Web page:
From Sarah, With Joy

Writer querying two novels and some other word babies. I tend to effervesce.

New post every Monday

Monday, April 2, 2012

B is for Blog Incest

I love blogging. I think we all at least kind of like it, or we wouldn't do it. It has some great advantages. I love the knowledge and information that spreads around the blogosphere, and feel like I've learned a ton. There are so many awesome people to meet and interact with and learn from.

But here's the thing. As awesome as blogging is, when you really look at it, the blogging community is a bit incestuous. We join a group and basically blog for each other. Only certain people read blogs (usually other bloggers) and unless your some mega celeb blogger or something, you don't get huge numbers of visitors outside that circle.

There's nothing necessarily wrong with that, either, unless you're trying to use your blog to market a book. Sure you reach your blog niche of awesome people, but even if every single blog follower bought your book, most of us couldn't live on that. So what do you do? How do you break out of the awesome but incestuous blog circle?

  • Social Media: While the whole incestuous problem can sort of be applied to social media as well, its a larger incestuous circle and can still help. Especially the big sites like Facebook and Twitter and Google+ and now Pinterest. It's a good option, because it's fun and free, but still, only a small percentage of book sales actually come from social media sites, so try using other sources too.
  • Magazine ads: Relevant magazines, of course, Writers Digest or New York Times. Go specific too, like Elle for romance or maybe tech magazines for sci-fi.
  • Publicists: No reason to go crazy on this, but a wisely chosen smart publicist can help get you interviews and spotlight time. Could end up being exactly the boost you need.
  • Unique to Your Book: If your book is set in a zoo, find zoo or wildlife communities online, take out adds in zoo magazines, see if zoo's will carry your book in their gift shops. Find what is unique to your book and form a marketing campaign around those special things. 
  • Shoulders of Giants: If possible, getting some big-time sponsorship can definitely help. If someone big reads and likes your book, even a casual mention on one of their big-time social media presences can have big results. 
What do you think? Any other ways to take your book and blog to a broader audience than the niche blogging community?

Sarah Allen
(Last year: B is for Bowie)

10 comments:

  1. How about taking part in readers' communities like Goodreads and LibraryThing?

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  2. I've been thinking the same thing recently. This is a great post, because I defintely need ideas along these lines.

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  3. Thought provoking - great ideas and a great "B" topic.

    Fortunately I don't use my blog for promoting my actual writing - I use it to test out things I think have potential, my actual writing projects never make it to my blog.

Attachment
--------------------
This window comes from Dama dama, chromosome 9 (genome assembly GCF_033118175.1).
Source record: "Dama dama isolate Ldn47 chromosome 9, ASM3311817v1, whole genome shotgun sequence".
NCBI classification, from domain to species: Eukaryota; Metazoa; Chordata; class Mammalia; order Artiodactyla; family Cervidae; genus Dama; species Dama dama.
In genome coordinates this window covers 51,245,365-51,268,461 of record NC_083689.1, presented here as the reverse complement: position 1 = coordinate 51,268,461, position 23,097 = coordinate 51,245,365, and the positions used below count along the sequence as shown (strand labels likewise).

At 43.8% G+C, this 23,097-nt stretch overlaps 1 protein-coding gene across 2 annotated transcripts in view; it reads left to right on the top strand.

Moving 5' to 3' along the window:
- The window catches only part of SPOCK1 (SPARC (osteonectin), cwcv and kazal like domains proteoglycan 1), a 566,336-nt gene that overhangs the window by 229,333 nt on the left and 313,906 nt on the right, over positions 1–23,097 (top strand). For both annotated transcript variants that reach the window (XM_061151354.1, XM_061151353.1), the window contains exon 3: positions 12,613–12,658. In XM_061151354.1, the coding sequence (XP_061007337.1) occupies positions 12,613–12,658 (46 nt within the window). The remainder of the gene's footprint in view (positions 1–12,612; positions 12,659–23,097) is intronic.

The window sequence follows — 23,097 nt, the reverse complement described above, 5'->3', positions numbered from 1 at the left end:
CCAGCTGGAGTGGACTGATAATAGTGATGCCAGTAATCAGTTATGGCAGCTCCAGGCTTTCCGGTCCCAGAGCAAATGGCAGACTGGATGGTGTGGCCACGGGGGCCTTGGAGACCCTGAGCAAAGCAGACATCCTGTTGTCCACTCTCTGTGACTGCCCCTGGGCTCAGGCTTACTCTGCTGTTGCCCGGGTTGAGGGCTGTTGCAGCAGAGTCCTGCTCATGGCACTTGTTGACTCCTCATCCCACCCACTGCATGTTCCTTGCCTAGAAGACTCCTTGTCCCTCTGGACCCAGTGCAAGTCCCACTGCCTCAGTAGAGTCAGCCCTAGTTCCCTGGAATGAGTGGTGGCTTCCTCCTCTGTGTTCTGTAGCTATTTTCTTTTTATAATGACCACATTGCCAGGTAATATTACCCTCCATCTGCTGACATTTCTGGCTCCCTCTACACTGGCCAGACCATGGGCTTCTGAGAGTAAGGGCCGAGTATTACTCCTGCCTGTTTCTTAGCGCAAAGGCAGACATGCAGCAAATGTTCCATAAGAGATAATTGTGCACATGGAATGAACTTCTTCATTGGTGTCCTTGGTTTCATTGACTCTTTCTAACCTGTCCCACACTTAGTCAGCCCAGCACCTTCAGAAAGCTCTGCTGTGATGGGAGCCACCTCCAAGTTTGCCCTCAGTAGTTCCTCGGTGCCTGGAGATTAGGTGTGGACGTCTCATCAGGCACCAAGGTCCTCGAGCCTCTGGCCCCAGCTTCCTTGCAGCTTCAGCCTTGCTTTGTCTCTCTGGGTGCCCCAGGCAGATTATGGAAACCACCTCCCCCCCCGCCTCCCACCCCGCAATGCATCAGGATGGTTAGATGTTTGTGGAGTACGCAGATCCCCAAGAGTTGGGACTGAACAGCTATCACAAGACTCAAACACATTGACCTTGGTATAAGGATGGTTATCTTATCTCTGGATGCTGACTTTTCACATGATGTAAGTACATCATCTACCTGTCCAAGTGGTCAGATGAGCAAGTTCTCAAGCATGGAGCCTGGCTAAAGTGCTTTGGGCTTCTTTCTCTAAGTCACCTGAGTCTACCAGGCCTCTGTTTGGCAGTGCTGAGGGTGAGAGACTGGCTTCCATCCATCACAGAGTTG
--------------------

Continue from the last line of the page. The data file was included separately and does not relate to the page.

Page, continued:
Jenny @ Pearson Report
    Co-Host of the Blogging from A to Z Challenge.

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  4. WOW! What a title! I do NOT want to be involved in an incestuous (is that a word) relationship!?!

    I love my blogging buddies.

    Maybe you could get "outside" people to view your blog by writing on topics outside of your norm. I know I wrote a post about teenagers (inside my norm) going dumpter diving (outside my norm), and I get a TON of hits from Google searches because of the dumpster diving.

    And, I gave you an award! Stop by my 4/1/12 post to pick it up.

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  5. It is certainly something I have been thinking about lately. While having other bloggers read your blog and comment on it is amazing, you are always going to want to branch out further and try to really make the most of what you are doing here.
    the-creationofbeauty.blogspot.com

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  6. Brilliant. Blogging can become a buy-me buy-you book exchange, if you don't meter yourself.

    I blog to make friends, and to learn the craft and business of writing. While incestuous -- such an ill-sounding word -- it is also a close-knit community full of communal wisdom.

    As for selling books, FB and twitter and blogger are pennies on the dollar of a minimum wage part-time job.

    The time social consumes v. the return is paltry. Even the big-dog bloggers I see with +1k followers are not selling the tens of thousands of books they would need to sell in order to become profitable.

    My advice: If you are serious about writing, WRITE, don't blog. Blog in your spare time, should you have any.

    Anyway, lovely way of putting this. Wish I had thought of it!


    - Eric

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  7. Your title today, cracked me up along with the monkey picture.

    Shelly
    http://secondhandshoesnovel.blogspot.com/

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  8. Social media is great for promoting abook as long as the author avoids spamming the networks. I think promoting the author works better than promoting a book, if that makes sense.

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  9. I suppose I should think about all this stuff, but as I can't see far enough ahead to the day when I'll be published, I'm happy tootling in my little world :-)

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  10. I think social media is just one tendril of the writing world.

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